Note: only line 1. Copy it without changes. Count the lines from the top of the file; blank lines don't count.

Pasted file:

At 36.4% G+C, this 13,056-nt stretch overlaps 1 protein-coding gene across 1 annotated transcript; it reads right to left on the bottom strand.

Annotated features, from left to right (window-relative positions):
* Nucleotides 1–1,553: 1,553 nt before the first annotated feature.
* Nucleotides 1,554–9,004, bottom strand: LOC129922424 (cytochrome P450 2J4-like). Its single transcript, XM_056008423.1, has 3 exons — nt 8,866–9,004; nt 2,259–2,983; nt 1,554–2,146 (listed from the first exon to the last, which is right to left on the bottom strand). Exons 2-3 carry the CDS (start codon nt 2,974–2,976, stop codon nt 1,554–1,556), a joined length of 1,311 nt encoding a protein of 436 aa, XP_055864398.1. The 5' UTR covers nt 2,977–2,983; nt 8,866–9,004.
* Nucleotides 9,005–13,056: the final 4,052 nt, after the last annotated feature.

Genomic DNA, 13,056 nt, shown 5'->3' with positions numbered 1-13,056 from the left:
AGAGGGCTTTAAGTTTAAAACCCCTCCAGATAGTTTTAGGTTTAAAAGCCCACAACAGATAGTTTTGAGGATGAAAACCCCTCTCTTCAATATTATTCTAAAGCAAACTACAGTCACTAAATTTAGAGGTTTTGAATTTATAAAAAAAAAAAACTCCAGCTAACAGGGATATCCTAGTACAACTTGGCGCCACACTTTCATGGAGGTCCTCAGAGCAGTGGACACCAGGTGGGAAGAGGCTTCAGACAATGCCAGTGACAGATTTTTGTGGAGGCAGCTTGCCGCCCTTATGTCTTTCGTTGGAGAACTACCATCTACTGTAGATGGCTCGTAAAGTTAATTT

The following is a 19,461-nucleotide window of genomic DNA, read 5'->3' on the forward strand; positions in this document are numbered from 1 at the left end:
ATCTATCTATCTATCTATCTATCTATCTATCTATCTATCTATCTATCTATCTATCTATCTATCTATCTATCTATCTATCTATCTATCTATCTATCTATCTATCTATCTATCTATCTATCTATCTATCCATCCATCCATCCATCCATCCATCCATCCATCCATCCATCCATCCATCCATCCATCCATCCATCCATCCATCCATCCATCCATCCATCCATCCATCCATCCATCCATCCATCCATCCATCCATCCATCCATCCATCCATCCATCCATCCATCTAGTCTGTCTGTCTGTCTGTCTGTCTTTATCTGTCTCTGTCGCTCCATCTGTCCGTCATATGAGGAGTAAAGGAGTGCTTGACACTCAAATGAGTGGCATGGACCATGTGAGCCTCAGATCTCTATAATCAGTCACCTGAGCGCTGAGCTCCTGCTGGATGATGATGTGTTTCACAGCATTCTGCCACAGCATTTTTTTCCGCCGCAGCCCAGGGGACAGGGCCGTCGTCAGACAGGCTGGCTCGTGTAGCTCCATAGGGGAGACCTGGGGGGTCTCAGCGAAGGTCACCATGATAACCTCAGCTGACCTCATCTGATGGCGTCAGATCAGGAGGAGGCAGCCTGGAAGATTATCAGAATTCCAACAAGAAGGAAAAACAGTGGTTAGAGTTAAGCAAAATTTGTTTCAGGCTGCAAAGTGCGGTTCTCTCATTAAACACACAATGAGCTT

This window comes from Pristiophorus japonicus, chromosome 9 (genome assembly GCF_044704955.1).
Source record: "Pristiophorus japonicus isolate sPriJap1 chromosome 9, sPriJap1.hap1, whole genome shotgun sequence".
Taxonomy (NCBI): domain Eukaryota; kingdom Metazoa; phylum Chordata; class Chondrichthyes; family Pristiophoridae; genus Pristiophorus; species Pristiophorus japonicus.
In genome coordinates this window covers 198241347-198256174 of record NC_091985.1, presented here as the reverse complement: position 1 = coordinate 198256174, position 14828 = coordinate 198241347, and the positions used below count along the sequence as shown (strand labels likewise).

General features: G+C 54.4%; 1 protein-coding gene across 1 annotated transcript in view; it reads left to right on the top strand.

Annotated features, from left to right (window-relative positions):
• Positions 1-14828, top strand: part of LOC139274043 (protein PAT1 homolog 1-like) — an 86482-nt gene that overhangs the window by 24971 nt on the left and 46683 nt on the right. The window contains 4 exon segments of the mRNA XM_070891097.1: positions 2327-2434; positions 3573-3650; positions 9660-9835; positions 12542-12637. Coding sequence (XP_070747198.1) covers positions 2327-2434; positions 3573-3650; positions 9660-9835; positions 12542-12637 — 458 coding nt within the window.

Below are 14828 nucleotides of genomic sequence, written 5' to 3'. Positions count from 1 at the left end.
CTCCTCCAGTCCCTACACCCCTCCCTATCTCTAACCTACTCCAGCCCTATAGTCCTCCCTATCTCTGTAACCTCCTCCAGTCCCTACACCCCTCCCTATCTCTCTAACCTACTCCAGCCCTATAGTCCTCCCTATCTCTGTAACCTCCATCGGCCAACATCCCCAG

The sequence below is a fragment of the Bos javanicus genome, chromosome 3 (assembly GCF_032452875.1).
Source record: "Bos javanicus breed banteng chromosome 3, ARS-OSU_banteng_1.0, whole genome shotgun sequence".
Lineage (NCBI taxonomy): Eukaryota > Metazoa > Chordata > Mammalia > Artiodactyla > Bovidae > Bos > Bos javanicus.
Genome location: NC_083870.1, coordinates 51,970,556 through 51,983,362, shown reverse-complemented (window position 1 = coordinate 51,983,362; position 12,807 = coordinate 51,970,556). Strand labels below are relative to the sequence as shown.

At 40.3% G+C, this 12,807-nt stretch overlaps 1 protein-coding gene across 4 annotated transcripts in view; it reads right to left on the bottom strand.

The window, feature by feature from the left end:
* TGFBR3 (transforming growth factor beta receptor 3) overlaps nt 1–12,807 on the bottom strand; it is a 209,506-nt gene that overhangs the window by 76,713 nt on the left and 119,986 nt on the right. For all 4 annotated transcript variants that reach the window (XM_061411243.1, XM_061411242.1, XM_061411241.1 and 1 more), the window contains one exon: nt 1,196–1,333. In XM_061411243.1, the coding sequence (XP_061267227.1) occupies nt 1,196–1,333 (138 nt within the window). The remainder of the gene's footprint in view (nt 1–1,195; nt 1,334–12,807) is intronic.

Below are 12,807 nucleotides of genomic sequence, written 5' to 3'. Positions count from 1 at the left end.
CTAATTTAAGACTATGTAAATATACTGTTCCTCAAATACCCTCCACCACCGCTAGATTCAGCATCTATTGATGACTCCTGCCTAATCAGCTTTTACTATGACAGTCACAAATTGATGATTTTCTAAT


At 36.4% G+C, this 13,056-nt stretch overlaps 1 protein-coding gene across 1 annotated transcript; it reads right to left on the bottom strand.